Local authorities have historically been the major investors in sporting infrastructure in England. This activity has been promulgated on the basis of perceived allocational imperfections in market mechanisms (Bramham and Henry, 1985; Gratton and Taylor, 1985). However, it has been argued that major policy initiatives, such as Sport for All (McIntosh and Charlton, 1985), have had a focus well beyond facility provision (Ravenscroft, 1991). In part as a recognition of this overly narrow agenda, there has been an increasing divergence in local authorities, between policy generation and actual delivery (Ravenscroft, 1998). Under this new structural arrangement (Glover and Burton, 1998; Ravenscroft, 1998), local authorities have increasingly become enablers (Henry, 2001), while a mix of direct labour organisations, trusts and commercial companies have assumed the delivery role.
However, particularly in the case of the commercial operators, it is questionable whether this any more constitutes ‘local delivery’, and whether it continues to address the barriers to participation faced by economically and socially disadvantaged groups. Indeed, as Game Plan makes clear, ‘grassroots’ participation remains a core concern for Government, particularly in terms of failures in provision (see Cabinet Office Strategy Unit, 2002). In the apparent vacuum created by the devolution of local authority activities, other local institutions (such as schools, regeneration partnerships, county sports partnerships and professional sports clubs) have become increasingly influential in the localised delivery of sports programmes. As such, sports development is now a core activity across a broad range of local services (Centre for Leisure and Sport Research, 2002).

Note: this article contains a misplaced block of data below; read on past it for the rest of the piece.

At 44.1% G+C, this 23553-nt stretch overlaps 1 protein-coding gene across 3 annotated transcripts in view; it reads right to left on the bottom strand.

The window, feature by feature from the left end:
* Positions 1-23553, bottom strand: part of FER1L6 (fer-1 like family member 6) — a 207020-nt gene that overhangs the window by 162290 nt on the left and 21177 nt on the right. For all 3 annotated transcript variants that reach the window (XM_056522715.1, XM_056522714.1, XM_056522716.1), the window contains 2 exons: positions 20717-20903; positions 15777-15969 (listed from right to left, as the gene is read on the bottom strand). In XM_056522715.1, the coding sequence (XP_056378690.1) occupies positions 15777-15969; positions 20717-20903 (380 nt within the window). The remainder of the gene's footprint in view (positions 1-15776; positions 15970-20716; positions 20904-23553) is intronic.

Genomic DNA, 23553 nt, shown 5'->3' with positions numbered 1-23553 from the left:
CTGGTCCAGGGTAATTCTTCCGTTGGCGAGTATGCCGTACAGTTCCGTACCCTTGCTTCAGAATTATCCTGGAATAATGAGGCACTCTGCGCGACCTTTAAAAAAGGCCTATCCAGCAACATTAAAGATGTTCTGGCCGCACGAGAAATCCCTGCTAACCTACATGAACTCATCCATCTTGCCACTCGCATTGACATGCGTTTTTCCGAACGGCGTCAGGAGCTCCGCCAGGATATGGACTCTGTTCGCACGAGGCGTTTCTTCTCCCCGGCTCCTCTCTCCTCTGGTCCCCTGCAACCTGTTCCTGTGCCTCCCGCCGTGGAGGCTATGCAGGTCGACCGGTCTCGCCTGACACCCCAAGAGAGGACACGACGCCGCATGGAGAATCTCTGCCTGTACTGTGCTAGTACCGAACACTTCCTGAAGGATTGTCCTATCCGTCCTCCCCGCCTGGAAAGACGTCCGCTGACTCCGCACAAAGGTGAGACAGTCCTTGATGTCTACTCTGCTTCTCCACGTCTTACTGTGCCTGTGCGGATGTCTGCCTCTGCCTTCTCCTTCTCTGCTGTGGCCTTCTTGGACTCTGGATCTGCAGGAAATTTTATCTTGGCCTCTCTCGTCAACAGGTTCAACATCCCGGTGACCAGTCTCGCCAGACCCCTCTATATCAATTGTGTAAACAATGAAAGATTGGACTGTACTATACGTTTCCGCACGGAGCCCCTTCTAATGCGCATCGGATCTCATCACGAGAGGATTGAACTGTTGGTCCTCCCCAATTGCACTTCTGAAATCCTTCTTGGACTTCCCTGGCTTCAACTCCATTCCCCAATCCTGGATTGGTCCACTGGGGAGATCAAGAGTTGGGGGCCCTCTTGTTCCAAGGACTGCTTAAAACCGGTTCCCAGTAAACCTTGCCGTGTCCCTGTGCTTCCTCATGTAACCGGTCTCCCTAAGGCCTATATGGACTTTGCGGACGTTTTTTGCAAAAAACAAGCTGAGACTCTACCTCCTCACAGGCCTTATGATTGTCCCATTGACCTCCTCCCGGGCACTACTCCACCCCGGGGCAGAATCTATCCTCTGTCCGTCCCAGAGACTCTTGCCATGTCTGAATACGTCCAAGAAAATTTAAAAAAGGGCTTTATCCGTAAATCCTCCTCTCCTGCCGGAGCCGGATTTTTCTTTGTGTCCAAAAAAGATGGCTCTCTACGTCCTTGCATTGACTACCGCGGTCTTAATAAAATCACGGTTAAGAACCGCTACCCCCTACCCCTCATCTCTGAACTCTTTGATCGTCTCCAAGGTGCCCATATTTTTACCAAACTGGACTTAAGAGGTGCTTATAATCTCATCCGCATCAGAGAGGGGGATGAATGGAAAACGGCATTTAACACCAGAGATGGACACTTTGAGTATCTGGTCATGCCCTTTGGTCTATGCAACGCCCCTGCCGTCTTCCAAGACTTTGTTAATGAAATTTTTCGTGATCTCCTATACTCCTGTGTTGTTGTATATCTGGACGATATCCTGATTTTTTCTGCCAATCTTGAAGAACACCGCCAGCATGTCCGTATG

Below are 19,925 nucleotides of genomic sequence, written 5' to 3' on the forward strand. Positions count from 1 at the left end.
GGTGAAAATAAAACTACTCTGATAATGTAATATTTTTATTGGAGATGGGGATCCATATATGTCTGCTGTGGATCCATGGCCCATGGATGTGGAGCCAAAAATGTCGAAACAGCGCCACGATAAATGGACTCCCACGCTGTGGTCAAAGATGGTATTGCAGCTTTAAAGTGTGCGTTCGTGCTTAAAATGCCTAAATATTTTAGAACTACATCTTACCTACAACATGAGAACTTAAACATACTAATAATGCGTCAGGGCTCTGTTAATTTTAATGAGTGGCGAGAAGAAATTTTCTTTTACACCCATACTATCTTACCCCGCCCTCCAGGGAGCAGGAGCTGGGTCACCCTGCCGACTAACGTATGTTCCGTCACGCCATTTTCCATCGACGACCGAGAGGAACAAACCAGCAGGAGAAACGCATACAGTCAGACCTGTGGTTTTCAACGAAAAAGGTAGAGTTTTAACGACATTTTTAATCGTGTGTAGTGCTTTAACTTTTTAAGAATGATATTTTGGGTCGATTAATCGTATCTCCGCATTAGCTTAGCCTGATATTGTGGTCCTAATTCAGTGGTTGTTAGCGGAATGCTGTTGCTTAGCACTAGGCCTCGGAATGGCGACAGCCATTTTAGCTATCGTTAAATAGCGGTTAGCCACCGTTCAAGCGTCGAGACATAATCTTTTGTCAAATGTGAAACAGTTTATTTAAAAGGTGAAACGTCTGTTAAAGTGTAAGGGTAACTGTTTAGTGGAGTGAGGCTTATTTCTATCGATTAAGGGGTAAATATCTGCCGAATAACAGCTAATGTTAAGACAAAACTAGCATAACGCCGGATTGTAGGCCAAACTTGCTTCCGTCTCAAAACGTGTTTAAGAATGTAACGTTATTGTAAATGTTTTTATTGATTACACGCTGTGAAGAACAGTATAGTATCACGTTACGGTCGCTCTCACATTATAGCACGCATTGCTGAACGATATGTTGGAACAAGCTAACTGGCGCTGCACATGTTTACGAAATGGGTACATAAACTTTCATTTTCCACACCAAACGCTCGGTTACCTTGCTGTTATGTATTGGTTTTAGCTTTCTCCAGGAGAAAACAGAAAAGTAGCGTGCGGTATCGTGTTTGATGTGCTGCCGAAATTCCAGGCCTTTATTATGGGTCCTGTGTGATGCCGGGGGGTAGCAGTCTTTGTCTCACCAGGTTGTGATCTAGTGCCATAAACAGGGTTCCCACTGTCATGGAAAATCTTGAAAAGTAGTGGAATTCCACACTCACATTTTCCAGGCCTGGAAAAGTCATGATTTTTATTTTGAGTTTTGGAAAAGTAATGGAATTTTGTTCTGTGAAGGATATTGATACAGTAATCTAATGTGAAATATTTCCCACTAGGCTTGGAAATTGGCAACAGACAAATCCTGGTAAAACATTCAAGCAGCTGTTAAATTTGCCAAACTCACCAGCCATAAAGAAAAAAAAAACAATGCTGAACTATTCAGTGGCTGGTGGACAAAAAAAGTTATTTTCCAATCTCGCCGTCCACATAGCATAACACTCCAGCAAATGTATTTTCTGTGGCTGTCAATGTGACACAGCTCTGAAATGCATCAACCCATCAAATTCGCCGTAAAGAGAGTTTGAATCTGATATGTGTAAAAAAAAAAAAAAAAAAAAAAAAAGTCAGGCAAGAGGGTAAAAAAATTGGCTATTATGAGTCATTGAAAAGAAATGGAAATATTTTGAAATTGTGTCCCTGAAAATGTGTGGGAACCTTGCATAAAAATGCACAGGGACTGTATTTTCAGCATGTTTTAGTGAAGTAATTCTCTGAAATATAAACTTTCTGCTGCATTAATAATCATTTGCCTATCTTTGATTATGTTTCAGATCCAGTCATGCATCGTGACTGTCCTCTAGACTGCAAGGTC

In developing this argument, the paper will commence by examining the changing political constructs of participation and the consequent ways in which local authorities have sought to encourage people into active sport. The paper considers these initiatives in the light of CCT and BV, before considering the potential options for developing local delivery in the future
Editor's comments - [ This is an academic review paper commissioned by Sport England as contextual analysis to inform the preparation of the Framework for sport in England and part of a series of desk studies called Driving up Participation: The Challenge for Sport. ] Reference this?Cryer, J. (Year). This page title in italics. Retrieved date, from <this page's full URL>
In the text: Cryer (year)
Reference : Ravenscroft, N. (2004). Sport and local delivery. Brighton: Chelsea school. University of Brighton.
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